730-Components-R-SThe barrel, just above the trigger guard, is integral with the frame.  In the 7.65mm and .380 (9mm) versions the barrel is a rifled sleeve press fit into a tube drilled in the frame.  On top of the frame is the recoil- spring tube, attached just above the chamber and extending toward the rear above the breech block.  At the rear of this tube is the recoil buffer, which consists of a flat coiled spring compressed by a disc of metal with a post on the front which fits into the rear of the recoil spring.  As the recoil spring reaches its maximum compression, it in turn begins to compress the buffer spring.  Bayard’s literature claims that the buffer “...cushions the momentum of the opening slide to such an extent that recoil is hardly felt.”  In their 1921 English language catalogue they referred to the buffer as a “shock absorbing device.”  The front end of the recoil spring abuts a downward projection from the removeable front sight, which serves as the take-down mechanism, the recoil spring and guide rod being removed through a slot in the top of the slide which is covered by the front sight.  The rear sight is staked into the slide and cannot be adjusted.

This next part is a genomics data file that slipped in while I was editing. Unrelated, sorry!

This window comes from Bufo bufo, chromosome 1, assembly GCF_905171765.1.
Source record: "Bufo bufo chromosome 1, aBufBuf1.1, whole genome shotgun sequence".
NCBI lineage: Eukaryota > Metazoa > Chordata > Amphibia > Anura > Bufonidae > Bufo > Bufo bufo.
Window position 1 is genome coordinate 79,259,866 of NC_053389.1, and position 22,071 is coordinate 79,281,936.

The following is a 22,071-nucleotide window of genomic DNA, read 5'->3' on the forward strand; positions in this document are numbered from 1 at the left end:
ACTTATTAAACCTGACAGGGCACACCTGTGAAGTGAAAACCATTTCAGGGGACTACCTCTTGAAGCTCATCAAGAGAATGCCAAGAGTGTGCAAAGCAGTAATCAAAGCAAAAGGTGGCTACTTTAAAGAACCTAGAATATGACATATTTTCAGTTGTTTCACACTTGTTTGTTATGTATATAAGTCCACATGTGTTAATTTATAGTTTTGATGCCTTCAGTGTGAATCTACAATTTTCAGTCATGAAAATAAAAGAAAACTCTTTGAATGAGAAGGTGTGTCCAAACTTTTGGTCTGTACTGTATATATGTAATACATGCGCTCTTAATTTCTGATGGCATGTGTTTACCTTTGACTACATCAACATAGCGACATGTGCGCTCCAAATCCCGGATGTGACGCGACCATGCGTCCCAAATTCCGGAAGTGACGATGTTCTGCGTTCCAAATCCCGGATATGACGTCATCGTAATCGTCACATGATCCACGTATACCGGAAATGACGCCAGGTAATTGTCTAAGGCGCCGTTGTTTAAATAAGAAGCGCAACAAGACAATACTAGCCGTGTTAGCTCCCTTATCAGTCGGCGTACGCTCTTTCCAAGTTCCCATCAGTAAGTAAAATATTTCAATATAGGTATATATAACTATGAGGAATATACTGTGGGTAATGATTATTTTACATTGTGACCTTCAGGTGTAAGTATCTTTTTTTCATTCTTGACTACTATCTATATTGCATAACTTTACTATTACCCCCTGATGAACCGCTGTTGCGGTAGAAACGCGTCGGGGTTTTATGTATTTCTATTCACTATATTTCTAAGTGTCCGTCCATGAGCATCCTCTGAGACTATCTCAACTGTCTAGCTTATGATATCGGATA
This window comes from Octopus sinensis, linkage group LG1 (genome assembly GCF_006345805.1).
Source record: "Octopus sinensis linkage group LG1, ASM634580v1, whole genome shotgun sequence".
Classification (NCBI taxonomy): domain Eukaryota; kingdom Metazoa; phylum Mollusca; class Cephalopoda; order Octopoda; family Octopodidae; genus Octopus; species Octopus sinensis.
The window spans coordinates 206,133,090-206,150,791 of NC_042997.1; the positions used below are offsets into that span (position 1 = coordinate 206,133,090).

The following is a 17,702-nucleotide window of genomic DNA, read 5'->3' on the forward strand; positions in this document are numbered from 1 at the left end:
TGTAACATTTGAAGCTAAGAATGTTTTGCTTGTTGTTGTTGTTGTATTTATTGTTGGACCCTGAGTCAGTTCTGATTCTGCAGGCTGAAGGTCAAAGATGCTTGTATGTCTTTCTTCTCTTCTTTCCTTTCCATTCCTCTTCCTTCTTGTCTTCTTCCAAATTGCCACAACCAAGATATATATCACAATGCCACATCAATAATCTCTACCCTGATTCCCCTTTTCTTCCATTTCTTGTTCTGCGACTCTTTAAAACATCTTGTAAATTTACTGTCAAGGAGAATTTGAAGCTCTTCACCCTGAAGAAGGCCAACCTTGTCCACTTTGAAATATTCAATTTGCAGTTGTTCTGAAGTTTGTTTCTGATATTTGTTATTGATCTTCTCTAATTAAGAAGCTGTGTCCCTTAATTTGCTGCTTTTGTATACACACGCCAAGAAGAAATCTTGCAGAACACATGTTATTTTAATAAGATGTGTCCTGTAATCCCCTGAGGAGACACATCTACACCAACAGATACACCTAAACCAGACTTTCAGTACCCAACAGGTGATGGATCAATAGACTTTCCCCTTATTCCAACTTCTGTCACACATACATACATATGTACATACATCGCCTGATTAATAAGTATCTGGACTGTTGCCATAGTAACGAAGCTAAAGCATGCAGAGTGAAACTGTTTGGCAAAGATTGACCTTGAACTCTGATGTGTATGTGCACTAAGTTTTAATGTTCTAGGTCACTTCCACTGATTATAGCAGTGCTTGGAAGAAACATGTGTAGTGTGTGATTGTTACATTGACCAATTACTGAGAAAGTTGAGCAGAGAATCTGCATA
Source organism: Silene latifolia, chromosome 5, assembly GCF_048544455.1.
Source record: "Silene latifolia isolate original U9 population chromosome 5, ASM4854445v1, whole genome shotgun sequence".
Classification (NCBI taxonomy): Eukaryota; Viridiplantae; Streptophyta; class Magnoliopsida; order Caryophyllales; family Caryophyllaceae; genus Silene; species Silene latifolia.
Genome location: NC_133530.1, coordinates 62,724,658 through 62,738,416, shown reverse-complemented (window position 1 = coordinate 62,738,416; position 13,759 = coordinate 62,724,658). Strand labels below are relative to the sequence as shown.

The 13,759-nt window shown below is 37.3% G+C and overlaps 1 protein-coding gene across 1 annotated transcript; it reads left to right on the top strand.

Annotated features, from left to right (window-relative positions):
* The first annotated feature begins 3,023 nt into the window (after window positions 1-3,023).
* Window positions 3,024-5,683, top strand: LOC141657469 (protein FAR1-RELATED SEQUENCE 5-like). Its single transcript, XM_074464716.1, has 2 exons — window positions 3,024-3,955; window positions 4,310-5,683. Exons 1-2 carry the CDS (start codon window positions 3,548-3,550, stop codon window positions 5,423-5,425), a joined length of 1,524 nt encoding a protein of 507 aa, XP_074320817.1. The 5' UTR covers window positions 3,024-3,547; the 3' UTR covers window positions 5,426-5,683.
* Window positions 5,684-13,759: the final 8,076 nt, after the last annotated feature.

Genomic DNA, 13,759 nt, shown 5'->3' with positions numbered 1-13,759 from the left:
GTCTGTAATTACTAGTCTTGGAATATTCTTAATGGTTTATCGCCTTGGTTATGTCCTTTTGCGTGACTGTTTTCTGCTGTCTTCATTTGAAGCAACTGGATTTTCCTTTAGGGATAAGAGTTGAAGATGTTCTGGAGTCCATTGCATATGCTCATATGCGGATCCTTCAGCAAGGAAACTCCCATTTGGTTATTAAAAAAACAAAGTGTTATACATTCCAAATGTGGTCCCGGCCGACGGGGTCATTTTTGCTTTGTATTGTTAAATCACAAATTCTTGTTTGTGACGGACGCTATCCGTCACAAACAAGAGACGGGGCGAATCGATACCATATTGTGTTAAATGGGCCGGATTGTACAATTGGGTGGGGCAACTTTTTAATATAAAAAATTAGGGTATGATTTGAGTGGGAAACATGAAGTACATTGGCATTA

The Bayard has no mechanism for locking the breech, and does not incorporate a magazine safety.  The trigger is of the sliding type and connects to the sear through an integral linkage (transfer bar) on the left side of the gun.  At the end of this linkage is a tiny part (listed in the parts list as the “trigger sear”) which serves as a connector/disconnector for the trigger and main sear.  As the trigger is pulled to move the sear and release the hammer, the transfer bar moves past the bottom of the sear.  When the trigger is released, the “trigger sear,” 3-Slide-Inscriptions-Swhich is tensioned by a tiny flat spring integral with the connector bar, is able to move down and out of the way of the bottom of the sear so that the trigger may return to its home position, whereupon the “trigger sear” pops back up and reengages the sear.